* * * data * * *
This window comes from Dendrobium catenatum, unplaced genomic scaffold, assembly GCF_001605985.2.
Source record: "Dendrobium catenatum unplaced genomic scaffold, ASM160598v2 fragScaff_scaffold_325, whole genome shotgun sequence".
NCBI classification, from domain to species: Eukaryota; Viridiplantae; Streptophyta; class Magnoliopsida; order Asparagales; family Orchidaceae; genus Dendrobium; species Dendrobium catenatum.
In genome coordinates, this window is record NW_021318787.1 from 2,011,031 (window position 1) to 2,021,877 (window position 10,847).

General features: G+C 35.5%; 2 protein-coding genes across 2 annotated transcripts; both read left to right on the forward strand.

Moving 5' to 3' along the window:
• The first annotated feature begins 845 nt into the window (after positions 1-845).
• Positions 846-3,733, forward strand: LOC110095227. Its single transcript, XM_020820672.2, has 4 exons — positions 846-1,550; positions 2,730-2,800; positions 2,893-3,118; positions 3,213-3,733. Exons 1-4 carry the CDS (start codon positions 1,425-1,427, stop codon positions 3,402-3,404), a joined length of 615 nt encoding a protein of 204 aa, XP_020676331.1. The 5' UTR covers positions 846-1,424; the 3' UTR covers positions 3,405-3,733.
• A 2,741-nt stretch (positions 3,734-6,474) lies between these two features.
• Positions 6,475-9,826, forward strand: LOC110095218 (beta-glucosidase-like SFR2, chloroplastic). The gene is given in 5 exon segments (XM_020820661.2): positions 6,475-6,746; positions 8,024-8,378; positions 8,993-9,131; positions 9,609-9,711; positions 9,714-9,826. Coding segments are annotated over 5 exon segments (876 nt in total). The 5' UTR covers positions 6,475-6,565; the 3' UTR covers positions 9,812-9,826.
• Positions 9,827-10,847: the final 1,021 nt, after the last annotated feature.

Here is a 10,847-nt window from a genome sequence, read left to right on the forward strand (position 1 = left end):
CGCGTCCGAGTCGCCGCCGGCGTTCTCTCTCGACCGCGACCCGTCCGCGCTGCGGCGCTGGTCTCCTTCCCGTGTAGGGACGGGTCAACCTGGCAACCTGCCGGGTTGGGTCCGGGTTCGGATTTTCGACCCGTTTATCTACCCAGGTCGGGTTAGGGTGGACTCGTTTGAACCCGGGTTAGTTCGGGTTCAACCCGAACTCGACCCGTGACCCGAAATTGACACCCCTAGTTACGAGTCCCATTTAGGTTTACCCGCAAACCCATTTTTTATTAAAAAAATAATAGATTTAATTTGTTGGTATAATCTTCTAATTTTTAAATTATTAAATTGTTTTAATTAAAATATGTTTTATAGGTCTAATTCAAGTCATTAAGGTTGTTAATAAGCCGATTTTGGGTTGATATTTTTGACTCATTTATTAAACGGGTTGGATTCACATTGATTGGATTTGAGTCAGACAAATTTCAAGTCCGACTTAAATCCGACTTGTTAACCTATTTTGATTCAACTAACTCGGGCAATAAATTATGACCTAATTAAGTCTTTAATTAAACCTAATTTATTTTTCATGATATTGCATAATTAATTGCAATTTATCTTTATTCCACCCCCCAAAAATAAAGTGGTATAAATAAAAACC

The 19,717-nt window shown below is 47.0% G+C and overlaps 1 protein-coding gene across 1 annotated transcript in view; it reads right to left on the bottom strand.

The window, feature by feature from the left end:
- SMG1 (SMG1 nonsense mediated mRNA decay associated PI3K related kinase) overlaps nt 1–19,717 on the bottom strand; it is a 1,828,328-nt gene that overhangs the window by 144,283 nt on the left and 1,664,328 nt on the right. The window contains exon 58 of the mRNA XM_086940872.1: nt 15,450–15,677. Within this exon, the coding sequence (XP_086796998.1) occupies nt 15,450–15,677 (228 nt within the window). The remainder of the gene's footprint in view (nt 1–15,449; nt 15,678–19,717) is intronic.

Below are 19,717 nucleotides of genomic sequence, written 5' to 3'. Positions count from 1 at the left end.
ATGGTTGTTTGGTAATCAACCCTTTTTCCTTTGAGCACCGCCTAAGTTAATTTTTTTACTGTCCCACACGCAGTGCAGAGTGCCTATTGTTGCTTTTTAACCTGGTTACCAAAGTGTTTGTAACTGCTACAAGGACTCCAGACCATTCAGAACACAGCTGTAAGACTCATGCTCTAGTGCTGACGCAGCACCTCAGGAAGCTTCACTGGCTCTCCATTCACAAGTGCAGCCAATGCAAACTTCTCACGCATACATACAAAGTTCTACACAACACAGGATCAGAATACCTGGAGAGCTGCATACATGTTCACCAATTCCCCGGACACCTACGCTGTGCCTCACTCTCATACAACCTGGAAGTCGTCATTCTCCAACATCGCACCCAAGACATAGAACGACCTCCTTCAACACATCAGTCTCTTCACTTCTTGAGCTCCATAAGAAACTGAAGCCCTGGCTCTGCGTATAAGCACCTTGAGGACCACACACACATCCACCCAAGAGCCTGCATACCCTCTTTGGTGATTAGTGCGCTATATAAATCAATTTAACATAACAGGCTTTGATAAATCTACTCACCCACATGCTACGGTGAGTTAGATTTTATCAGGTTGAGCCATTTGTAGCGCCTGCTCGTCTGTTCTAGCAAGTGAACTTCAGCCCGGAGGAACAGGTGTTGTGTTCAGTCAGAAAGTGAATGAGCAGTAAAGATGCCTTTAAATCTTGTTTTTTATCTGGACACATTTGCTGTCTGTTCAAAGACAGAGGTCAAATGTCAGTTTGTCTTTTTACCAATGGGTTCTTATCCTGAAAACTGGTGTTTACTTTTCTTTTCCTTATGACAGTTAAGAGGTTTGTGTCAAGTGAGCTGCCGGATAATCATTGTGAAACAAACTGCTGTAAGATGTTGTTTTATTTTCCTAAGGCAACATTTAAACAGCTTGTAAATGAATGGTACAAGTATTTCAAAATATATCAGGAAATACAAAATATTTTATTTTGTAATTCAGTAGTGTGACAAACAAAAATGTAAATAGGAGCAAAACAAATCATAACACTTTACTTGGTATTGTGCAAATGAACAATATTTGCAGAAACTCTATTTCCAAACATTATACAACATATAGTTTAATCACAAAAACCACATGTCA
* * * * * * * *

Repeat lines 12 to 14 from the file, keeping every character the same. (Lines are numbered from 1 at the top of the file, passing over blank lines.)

Here is a 10,847-nt window from a genome sequence, read left to right on the forward strand (position 1 = left end):
CGCGTCCGAGTCGCCGCCGGCGTTCTCTCTCGACCGCGACCCGTCCGCGCTGCGGCGCTGGTCTCCTTCCCGTGTAGGGACGGGTCAACCTGGCAACCTGCCGGGTTGGGTCCGGGTTCGGATTTTCGACCCGTTTATCTACCCAGGTCGGGTTAGGGTGGACTCGTTTGAACCCGGGTTAGTTCGGGTTCAACCCGAACTCGACCCGTGACCCGAAATTGACACCCCTAGTTACGAGTCCCATTTAGGTTTACCCGCAAACCCATTTTTTATTAAAAAAATAATAGATTTAATTTGTTGGTATAATCTTCTAATTTTTAAATTATTAAATTGTTTTAATTAAAATATGTTTTATAGGTCTAATTCAAGTCATTAAGGTTGTTAATAAGCCGATTTTGGGTTGATATTTTTGACTCATTTATTAAACGGGTTGGATTCACATTGATTGGATTTGAGTCAGACAAATTTCAAGTCCGACTTAAATCCGACTTGTTAACCTATTTTGATTCAACTAACTCGGGCAATAAATTATGACCTAATTAAGTCTTTAATTAAACCTAATTTATTTTTCATGATATTGCATAATTAATTGCAATTTATCTTTATTCCACCCCCCAAAAATAAAGTGGTATAAATAAAAACC

The 19,717-nt window shown below is 47.0% G+C and overlaps 1 protein-coding gene across 1 annotated transcript in view; it reads right to left on the bottom strand.